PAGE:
Should You Use Your TSP To Pay Off Your Mortgage?

Using TSP to Pay Off Your Mortgage

As federal employees near retirement, many questions inevitably come up. One common question I am asked is, “should I use my TSP to pay off my mortgage?” And my answer almost always is, it depends. Though it might seem like a smart financial move, several factors should be considered before deciding to pay off your mortgage. These factors range from the non-financial, such as how you feel about debt, to the financial, such as which option will increase your wealth the most.

And while everyone’s situation is different, there are some significant financial disadvantages to paying off your mortgage with your Thrift Savings Plan. So, before you cash that TSP check, continue reading to learn about the two primary disadvantages of using your TSP to pay off your mortgage.

Tax Implications

The first and often the most significant disadvantage of using your TSP to pay off your mortgage is the tax implication. Since federal employees often have most of their money in their traditional TSP, which is pre-tax, meaning no taxes were paid on the money put into the account, all withdrawals are subject to taxation.

But wait! Taxes are due not only on the pre-tax contributions but also on the investment growth. So, the total distribution from your traditional TSP will be fully taxable at ordinary tax rates. (Not capital gains rates!)

Using TSP to Pay Off Your Mortgage

We have a progressive tax system, meaning the more money you earn, the higher the tax rate you pay. And since distributions from your traditional TSP are treated as taxable income, when you withdraw money from your TSP, it can push you into a higher tax bracket.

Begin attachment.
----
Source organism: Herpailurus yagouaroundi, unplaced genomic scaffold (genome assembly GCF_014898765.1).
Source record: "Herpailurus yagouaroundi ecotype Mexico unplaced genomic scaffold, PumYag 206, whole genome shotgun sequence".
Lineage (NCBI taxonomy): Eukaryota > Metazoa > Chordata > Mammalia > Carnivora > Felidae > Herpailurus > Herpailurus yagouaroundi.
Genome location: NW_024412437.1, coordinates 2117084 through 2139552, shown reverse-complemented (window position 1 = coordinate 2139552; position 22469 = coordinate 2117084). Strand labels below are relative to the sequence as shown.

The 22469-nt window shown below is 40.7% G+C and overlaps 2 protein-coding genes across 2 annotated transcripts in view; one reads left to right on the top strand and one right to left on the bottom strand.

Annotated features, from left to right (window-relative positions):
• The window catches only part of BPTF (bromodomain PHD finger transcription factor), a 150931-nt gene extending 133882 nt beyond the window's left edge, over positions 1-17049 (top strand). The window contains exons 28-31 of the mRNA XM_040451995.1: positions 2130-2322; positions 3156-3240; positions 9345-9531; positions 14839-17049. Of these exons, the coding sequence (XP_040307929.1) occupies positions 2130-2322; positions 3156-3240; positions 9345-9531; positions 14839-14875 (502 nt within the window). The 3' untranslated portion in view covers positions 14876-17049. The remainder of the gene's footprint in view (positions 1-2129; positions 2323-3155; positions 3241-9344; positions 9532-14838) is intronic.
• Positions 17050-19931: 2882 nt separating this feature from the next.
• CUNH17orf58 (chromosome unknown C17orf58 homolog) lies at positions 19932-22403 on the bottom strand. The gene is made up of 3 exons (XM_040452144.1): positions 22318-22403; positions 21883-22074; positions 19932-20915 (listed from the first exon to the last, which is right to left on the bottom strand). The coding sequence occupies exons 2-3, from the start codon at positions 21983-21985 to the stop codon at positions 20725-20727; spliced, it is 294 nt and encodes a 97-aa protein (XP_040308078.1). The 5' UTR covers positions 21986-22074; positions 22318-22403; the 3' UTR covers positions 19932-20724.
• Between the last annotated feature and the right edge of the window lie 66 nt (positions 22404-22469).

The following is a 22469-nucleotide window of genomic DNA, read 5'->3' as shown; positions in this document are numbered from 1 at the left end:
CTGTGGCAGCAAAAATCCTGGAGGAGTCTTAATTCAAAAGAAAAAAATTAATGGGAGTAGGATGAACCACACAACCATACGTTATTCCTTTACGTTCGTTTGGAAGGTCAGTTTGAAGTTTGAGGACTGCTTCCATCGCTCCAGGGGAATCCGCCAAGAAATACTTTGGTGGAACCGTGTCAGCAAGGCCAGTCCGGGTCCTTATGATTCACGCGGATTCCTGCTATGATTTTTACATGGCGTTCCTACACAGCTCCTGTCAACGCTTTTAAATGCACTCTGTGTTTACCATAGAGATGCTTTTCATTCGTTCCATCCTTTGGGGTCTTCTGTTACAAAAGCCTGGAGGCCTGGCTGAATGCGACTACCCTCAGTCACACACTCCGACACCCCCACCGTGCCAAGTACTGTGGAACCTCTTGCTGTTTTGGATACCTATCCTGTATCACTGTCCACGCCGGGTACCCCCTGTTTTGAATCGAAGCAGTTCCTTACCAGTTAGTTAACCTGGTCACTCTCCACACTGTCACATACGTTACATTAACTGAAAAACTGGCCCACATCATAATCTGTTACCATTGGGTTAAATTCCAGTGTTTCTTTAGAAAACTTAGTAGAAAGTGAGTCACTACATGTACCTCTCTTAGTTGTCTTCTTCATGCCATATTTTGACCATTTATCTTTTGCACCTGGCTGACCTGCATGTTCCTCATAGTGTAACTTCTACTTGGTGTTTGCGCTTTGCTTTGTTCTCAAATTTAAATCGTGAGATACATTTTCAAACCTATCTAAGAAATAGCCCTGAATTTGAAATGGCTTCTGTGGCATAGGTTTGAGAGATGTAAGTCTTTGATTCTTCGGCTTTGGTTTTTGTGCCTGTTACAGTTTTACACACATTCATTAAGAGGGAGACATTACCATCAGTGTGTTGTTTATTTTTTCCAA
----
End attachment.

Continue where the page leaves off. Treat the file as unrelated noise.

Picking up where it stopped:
Now let’s look at an example of how withdrawing a large amount from your traditional TSP could trigger a huge tax bill:

So, for our example, let’s say you want to pay off a mortgage of $250,000 and have the following income:

Should You Use Your TSP To Pay Off Your Mortgage?
Should You Use Your TSP To Pay Off Your Mortgage?

Now, if you were to take a $250,000 withdrawal from your TSP to pay off your mortgage, your taxable income would increase by the amount withdrawn.

However, since the TSP is required to withhold 20% of all distributions for estimated taxes, your withdrawal would have to be even larger.

This means if you need $250,000 to pay off your mortgage, you will have to withdraw $312,500 ($250,000/.80). Therefore, you will take $250,000, and the TSP will send $62,500 to the IRS.

But remember that the 20% withheld is only an estimate.

In our example, your tax liability would be closer to the following:

Using TSP to Pay Off Your Mortgage
Using TSP to Pay Off Your Mortgage

So, your federal tax bill for the year would actually be closer to $109,200, and this isn’t including any state tax you might be subject to.